Happy lockdown Easter everyone. This is part of my back garden, where I was sitting and sketching yesterday. At least the sun has been shining!
Finally, in Dunseverick Park, the house he bought on his retirement in 2000. The location for many family events
Foyle U3A building, Gransha estate, Derry. The modernist extension by Michael Carr of Michael Hegarty Architects was completed in 2012. The extension more than doubled the accommodation available to members and includes art rooms, sports facilities, and a large muti-disciplinary hall. My dad managed the development of the idea and organised bids for funding from the Arts Council and Sports NI. He acted as client when engaging with the design team and in thanks the U3A named the multi- disciplinary hall after him - the Pat Deery Hall.
St Columb's College, Bishop Street, Derry, where my dad was a student in the 1950's and a teacher in the 1960's
Now Lumen Christi College, the site was the location of a 'casino' for Earl Bishop Hervey in the late eighteenth century (the term casino in 18th century Italian means little house and was often used to describe a small classical residence within a wider estate). The site was sold to the Catholic Church in 1869, for the development of a seminary, and the three story house on the left of this drawing was constructed by 1877. The North Wing followed in 1893. In 1898, the museum library and recreation hall (far left) was completed. The composition was finished in 1941 with the demolition of the casino (which had been converted to a chapel) and the construction of the current chapel. This results in a memorable Gothic form of spikey roofs and dormers on the top of a hill.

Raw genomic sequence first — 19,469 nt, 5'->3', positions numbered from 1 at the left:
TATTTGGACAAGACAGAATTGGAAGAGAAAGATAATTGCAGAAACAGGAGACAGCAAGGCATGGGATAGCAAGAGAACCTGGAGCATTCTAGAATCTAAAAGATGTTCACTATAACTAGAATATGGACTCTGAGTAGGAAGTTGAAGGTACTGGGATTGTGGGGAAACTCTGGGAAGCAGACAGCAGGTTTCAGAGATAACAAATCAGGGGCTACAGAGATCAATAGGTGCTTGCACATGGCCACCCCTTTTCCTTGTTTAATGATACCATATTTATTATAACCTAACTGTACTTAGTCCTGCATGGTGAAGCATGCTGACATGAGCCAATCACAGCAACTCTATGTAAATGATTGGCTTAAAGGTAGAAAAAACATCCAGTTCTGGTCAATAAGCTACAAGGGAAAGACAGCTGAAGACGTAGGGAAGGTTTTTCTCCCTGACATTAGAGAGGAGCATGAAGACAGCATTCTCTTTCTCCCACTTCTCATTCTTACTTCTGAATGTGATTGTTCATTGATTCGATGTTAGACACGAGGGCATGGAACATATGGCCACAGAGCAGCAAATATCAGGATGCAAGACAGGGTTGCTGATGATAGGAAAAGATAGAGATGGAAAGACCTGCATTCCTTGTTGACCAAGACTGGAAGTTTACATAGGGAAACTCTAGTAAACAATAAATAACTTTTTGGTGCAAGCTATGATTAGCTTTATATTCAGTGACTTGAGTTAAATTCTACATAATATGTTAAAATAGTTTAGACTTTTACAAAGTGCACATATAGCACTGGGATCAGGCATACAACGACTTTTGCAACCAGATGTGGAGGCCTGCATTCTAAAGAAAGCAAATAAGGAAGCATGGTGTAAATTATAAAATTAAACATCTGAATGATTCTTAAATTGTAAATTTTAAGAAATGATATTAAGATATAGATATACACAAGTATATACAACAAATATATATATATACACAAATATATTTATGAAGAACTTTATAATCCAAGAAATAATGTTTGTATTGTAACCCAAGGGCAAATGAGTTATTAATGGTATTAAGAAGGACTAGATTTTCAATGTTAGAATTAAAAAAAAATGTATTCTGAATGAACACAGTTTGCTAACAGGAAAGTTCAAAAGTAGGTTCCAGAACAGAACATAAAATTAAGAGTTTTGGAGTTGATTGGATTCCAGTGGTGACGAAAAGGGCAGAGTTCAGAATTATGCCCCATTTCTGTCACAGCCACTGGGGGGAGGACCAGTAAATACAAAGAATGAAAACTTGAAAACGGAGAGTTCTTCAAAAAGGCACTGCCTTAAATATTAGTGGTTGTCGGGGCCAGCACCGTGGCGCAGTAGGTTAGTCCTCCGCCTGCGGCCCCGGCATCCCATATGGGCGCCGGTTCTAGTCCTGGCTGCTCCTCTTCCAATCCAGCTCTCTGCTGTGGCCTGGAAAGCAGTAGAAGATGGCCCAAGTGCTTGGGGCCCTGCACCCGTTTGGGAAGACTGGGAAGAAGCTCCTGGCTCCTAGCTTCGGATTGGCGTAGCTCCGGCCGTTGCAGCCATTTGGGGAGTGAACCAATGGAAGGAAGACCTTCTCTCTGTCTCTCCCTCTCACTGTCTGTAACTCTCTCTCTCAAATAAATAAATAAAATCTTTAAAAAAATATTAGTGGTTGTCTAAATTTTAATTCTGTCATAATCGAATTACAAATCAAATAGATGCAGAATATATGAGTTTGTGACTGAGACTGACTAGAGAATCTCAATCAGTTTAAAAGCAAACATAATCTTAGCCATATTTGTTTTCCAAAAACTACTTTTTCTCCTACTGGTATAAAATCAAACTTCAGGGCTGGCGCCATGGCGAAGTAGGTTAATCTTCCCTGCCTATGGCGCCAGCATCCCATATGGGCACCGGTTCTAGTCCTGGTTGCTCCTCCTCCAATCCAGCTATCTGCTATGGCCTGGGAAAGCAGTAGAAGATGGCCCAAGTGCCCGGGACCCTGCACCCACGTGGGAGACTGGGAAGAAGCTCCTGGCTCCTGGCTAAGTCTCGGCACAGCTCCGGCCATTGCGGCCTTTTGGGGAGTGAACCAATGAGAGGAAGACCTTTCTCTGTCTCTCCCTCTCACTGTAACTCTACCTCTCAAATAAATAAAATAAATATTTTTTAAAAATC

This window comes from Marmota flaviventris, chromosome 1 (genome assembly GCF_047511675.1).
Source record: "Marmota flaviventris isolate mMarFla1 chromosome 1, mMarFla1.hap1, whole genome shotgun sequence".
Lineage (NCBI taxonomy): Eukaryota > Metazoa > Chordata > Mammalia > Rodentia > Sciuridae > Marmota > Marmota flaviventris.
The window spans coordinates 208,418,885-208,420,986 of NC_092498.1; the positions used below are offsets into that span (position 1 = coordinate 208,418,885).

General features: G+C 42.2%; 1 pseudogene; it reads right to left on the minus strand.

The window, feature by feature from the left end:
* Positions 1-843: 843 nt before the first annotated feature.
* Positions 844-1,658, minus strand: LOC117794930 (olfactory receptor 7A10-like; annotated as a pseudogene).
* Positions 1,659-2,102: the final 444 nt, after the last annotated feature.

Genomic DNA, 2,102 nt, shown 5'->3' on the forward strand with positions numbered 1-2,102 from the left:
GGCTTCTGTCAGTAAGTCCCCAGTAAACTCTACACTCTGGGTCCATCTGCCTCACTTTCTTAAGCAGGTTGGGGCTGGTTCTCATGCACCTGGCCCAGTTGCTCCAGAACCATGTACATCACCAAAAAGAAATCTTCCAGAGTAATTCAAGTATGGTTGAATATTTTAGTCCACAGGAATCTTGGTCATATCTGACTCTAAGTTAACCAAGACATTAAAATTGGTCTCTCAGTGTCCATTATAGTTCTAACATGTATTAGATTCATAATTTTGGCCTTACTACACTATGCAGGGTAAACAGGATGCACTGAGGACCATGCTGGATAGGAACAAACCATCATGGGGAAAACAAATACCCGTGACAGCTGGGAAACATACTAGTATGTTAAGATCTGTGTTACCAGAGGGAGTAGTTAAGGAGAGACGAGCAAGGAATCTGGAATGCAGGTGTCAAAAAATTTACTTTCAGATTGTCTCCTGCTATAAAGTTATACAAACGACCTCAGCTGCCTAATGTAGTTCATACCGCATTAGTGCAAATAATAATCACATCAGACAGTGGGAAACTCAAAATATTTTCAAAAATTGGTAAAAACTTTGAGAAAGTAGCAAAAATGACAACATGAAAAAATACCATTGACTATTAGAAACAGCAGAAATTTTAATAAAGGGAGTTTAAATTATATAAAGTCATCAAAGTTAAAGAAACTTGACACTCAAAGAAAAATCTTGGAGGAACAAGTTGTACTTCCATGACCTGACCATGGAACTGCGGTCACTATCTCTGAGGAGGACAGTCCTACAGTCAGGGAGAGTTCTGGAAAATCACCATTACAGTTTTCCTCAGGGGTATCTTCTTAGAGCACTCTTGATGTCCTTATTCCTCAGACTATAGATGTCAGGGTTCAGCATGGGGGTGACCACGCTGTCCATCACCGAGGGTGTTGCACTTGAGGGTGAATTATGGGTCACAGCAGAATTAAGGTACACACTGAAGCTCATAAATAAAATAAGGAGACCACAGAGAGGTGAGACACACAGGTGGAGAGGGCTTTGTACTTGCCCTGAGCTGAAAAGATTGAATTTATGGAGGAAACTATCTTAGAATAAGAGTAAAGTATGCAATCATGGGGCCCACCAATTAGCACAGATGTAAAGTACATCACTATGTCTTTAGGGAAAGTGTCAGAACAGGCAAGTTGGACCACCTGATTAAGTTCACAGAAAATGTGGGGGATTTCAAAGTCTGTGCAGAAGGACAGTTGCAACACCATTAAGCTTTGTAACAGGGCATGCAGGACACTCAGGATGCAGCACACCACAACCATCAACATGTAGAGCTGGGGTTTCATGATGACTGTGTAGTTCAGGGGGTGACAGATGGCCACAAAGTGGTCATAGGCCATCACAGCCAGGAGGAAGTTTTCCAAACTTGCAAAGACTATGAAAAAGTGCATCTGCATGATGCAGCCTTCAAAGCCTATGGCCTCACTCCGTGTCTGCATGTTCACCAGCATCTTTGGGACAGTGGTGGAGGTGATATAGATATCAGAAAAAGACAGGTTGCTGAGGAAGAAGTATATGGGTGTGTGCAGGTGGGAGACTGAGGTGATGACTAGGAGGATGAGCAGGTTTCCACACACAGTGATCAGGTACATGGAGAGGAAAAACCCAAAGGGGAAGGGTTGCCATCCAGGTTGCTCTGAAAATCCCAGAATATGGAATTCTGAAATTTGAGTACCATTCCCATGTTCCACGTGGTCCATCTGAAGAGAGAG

Following the 1947 Education Act, attendance at the school trebled and this resulted in the erection of temporary classrooms in the school grounds (one of which was my Dad's maths class for much of the 1960's). The school opened a new site at Buncrana Road in 1973 with this building continuing as the junior school until, with a further extension at Buncrana Road, the school left completely in 1997. A co-educational grammar school - Lumen Christi- was then established in these buildings.
Derry Tech, then the North West Institute of Further and Higher Education, where dad taught for 28 years, retiring in 2000 as Deputy Director.
The Second Glendermott Presbyterian Congregation formed in 1744 when a disagreement on doctrinal matters occurred between the Minister of the First Congregation and his elders. According to the Ordnance Survey Memoirs of 1834 'the Minister could not in all conscience with the Church of Scotland, comply with some change that the elders attempted to force upon him' . He left an set up a new congregation. His church is still standing at the bottom of Church Brae. Over the door is a small slate plaque 'W Hare 1744'. The building is now used as a carpet showroom as the congregation reunited at the beginning of the twentieth century. The church has a T plan similar to the First Congregation church. Unusually it has an external ramp at the rear which formerly gave access to the first floor balcony.